In honor of family, members who have died and those who live on to keep the traditions . . .
In honor of big tables that always have room for another chair . . .
I am pleased to offer the following Thanksgiving guest post from a member of my family.
Making the Table Bigger
Annie and I spent a recent weekend down in Texas to be with Annie’s people. Her side of the family all hail from the Lone Star State, and have been there for several generations, so that is where we go when we need to catch up.
Although she has gone to heaven now, being in Dallas – and driving through her neighborhood and by her old home – got me to thinking about Great Granny Alma.
Great Granny Alma was the matriarch of my wife’s family. She was a diminutive, reserved and modest senior lady with a depth of life experience I have rarely encountered anywhere else . . . and a will packed into that tiny body of tempered steel.
Alma was a depression child who would economize in ways that just flummoxed the rest of us. For example, we weren’t allowed to use her dishwasher (too wasteful of water!) or throw away cottage cheese tubs (and because recycling was uncommon at this time, the tubs began to fill her kitchen cabinets).
Alma was fiercely protective of her family. This meant, of course, that we all knew she’d bail us out if we got into trouble. But it also meant there were some big and deeply buried secrets in her house. (My wife’s cousin and great childhood friend was in prison for a year before Alma grudgingly revealed the fact.)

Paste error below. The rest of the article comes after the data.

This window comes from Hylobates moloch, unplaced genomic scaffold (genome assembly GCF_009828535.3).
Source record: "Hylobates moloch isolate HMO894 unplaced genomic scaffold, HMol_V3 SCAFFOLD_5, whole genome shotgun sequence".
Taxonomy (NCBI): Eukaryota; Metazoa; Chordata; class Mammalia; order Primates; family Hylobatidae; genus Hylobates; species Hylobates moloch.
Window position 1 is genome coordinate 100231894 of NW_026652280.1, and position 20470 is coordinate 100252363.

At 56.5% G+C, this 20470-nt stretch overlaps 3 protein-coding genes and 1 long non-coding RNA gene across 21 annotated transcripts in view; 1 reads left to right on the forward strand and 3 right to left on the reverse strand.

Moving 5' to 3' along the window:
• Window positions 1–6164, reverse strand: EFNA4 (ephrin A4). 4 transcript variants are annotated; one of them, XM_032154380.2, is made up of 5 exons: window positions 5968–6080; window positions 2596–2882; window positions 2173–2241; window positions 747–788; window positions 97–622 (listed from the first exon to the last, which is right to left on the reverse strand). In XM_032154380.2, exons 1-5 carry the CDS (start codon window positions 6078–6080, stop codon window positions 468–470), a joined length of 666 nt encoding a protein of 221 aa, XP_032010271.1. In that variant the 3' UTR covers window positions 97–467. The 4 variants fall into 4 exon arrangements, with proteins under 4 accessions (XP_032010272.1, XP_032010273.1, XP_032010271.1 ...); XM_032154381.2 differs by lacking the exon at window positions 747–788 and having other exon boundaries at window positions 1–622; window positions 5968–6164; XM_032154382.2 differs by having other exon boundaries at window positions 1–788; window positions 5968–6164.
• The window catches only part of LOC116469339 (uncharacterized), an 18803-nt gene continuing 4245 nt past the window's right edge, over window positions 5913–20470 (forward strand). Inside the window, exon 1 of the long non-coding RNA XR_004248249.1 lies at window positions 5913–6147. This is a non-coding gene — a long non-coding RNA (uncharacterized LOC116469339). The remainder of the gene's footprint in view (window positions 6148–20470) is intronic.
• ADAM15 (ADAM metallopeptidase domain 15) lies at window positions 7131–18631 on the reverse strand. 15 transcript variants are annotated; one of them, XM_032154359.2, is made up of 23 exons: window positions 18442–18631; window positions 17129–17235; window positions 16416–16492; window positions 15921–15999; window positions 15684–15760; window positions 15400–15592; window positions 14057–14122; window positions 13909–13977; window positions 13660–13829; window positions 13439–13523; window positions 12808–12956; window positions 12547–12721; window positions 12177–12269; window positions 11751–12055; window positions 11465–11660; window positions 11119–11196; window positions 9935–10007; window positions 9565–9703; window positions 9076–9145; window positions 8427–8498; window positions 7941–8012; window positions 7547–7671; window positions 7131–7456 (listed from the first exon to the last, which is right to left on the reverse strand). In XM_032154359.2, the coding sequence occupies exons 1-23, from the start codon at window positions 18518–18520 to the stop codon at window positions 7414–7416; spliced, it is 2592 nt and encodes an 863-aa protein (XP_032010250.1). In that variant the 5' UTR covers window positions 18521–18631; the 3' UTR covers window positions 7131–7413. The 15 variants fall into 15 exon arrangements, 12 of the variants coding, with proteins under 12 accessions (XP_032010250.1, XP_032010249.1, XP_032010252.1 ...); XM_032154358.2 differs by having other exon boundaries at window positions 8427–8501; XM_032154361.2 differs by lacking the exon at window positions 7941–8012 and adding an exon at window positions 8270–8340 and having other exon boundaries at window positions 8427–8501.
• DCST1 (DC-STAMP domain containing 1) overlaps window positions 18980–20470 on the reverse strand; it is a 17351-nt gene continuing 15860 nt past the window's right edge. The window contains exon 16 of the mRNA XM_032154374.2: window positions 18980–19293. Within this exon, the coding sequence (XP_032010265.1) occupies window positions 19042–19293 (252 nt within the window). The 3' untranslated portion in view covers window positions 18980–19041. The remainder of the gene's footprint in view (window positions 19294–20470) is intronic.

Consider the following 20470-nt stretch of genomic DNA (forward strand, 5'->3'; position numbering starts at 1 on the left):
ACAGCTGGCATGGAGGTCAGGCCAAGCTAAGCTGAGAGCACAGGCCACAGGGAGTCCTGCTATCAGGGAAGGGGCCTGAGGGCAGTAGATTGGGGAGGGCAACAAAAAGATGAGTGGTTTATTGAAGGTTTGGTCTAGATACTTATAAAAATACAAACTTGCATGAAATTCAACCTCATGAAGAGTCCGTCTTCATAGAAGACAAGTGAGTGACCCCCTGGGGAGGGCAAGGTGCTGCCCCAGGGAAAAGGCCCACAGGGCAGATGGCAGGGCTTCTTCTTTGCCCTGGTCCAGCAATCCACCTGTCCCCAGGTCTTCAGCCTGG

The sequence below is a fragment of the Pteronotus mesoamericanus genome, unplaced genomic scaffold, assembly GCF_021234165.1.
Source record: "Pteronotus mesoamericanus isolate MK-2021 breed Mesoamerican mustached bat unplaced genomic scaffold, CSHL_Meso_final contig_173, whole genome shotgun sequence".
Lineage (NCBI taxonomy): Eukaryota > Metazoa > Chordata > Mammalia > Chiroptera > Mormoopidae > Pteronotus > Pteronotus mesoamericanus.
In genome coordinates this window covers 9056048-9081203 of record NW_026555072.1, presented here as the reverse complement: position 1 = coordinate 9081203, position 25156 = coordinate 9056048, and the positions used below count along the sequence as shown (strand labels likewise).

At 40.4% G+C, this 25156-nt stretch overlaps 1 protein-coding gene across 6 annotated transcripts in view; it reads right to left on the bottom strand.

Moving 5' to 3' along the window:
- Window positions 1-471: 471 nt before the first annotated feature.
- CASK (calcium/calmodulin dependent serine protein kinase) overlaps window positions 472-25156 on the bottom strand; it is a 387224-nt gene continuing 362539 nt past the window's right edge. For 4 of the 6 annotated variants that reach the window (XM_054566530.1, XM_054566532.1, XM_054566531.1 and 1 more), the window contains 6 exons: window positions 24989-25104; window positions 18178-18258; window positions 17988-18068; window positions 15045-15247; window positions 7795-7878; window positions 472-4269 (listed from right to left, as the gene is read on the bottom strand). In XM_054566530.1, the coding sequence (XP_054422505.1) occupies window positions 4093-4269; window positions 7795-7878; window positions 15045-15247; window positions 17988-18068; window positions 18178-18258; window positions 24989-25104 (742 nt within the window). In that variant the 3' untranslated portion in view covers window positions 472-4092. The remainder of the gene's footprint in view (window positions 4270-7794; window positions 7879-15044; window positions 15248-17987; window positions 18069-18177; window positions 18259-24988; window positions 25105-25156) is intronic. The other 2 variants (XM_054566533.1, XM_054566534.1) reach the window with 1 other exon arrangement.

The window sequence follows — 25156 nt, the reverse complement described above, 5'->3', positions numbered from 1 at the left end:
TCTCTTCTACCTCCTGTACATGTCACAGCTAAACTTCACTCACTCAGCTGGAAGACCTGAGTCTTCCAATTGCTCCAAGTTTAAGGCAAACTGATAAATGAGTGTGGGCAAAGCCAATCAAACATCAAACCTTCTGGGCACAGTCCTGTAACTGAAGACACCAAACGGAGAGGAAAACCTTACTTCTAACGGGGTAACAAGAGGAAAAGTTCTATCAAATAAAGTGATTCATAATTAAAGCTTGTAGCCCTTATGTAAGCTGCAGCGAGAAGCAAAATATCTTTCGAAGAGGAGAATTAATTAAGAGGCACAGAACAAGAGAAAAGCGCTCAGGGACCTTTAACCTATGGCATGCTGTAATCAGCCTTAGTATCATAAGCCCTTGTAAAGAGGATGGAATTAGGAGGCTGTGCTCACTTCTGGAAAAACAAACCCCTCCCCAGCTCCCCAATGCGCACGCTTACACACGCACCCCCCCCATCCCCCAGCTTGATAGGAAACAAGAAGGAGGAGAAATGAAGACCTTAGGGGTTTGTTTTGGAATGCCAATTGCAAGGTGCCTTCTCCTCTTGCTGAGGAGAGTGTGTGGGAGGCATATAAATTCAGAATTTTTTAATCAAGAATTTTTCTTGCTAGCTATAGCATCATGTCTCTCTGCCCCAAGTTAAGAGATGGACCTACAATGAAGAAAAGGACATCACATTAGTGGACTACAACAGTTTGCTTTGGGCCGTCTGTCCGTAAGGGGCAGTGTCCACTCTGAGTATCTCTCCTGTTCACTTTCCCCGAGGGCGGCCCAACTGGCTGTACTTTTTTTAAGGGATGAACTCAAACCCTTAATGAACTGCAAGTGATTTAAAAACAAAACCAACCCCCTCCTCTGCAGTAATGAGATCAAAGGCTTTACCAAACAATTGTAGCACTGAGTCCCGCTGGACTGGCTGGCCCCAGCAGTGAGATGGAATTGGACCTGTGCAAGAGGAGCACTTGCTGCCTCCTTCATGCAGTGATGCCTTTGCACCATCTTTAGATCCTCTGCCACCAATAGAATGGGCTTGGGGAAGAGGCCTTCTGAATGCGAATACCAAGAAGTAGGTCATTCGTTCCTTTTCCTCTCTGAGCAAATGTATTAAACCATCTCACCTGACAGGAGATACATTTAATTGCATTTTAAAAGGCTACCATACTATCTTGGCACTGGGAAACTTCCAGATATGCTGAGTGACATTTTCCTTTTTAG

Finally, Alma also had the strongest imaginable opinions about how to live life well, and about what constituted real success in life. She was pretty tough on family members who weren’t serious about getting an education, finding her version of a “good” job, or being disciplined about doing that job to the very best of their abilities.
But for all of this, Alma inspired us. Not only because of all that she had survived growing up with so little in the 1920s and 30s but, far more meaningfully, because of her big old heart, the way she consistently, generously, humbly and prophetically reached out to be of loving service and support to other people.
Yes, she was great to her family. And I was blessed by my marriage to Annie to be on the receiving end of many kindnesses. But the truth is that lots of folks are good to their families. What inspired and moved me (though it took me years to realize this was going on) were the innumerable ways Alma shared what she had to help other people, often people who were virtually unknown to her.
As a landlord, she sometimes helped folks who rented from her by covering their rent or utilities, or by hiring them for an odd job or two. Other times, she helped friends of the family or friends of friends by paying for their education, car repairs or groceries. But just as often she helped virtual strangers, people she just happened to meet and listen to living and working in her day-to-day life.